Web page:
Alzheimer’s disease (AD), a neurodegenerative disorder, is the most common cause of dementia and characterized clinically by progressive intellectual deterioration together with declining activities of daily living and neuropsychiatric symptoms or behavioral changes. The most striking early symptom is memory loss (amnesia), usually manifest as minor forgetfulness that becomes steadily more dense with illness progression, with relative preservation of older memories. As the disorder progresses, cognitive (intellectual) impairment extends to the domains of language (aphasia), coordinated movement (apraxia), recognition (agnosia) and those functions (such as decision-making and planning) closely related to the frontal lobe of the brain, reflecting extension of the underlying pathological process. This consists principally of neuronal (cell) loss (or atrophy), together with deposition of amyloid plaques and neurofibrillary tangles. Genetic factors are known to be important, and polymorphisms (variations) in three different autosomal dominant genes – Presenilin 1, Presenilin 2, and A-Beta – have been identified that account for a small number of cases of familial, early-onset AD. For late onset AD (LOAD), only one susceptibility gene has so far been identitified – the epsilon 4 allele of the APOE gene. Age of onset itself has a heritability of around 50%.
The diagnosis is made primarily by clinical observation and tests of memory and intellectual functioning over a series of weeks or months, with various physical tests (blood tests and brain imaging) being performed to rule out alternative diagnoses. No medical tests are available to conclusively diagnose Alzheimer’s disease pre-mortem, however.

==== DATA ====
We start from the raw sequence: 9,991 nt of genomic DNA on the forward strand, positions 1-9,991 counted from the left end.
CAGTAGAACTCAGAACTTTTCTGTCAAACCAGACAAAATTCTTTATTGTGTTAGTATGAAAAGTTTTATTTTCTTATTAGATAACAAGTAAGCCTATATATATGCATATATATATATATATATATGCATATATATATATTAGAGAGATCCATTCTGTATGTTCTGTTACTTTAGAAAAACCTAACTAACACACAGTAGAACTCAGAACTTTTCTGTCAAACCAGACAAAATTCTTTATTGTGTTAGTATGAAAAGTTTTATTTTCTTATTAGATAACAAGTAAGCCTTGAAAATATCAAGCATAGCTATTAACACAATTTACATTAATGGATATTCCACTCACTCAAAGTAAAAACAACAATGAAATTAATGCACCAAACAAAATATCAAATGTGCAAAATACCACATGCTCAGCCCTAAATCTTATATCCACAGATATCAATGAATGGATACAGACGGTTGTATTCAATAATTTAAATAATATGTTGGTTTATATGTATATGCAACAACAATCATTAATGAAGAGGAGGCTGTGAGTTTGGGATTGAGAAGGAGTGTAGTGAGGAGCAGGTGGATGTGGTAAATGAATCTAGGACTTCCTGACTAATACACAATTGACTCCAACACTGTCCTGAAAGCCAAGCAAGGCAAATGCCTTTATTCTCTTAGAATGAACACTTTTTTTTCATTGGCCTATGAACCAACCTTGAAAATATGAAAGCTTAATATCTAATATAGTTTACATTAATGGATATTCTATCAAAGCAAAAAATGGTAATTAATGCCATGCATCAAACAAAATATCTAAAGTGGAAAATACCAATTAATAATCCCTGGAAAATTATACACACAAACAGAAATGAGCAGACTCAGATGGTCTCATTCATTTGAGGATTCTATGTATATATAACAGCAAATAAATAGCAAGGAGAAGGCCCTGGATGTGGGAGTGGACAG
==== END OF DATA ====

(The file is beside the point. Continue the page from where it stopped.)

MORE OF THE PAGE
Interviews with family members and/or caregivers can be extremely important in the early phases as well, as the sufferer him/herself may tend to minimize his symptomatology or may be being observed on a day when his/her symptoms are in temporary dormancy.
Initial suspicion of dementia may be strengthened by performing the mini mental state examination, after excluding clinical depression. Psychological testing generally focuses on memory, attention, abstract thinking, the ability to name objects, and other cognitive functions. Results of psychological tests do not easily distinguish between Alzheimer’s disease and other types of dementia but can be helpful in establishing the presence of and severity of dementia. They can also be useful in distinguishing true dementia from temporary (and more treatable) cognitive impairment due to depression or psychosis, which has sometimes been termed “pseudodementia”.
While expert clinicians who specialize in memory disorders can now diagnose AD with an accuracy of 85-90%, a definitive diagnosis of Alzheimer’s disease must await the autopsy.
There is no cure, although there are drugs which temporarily reduce neurotransmitter degradation and alleviate some of the symptoms of the disease.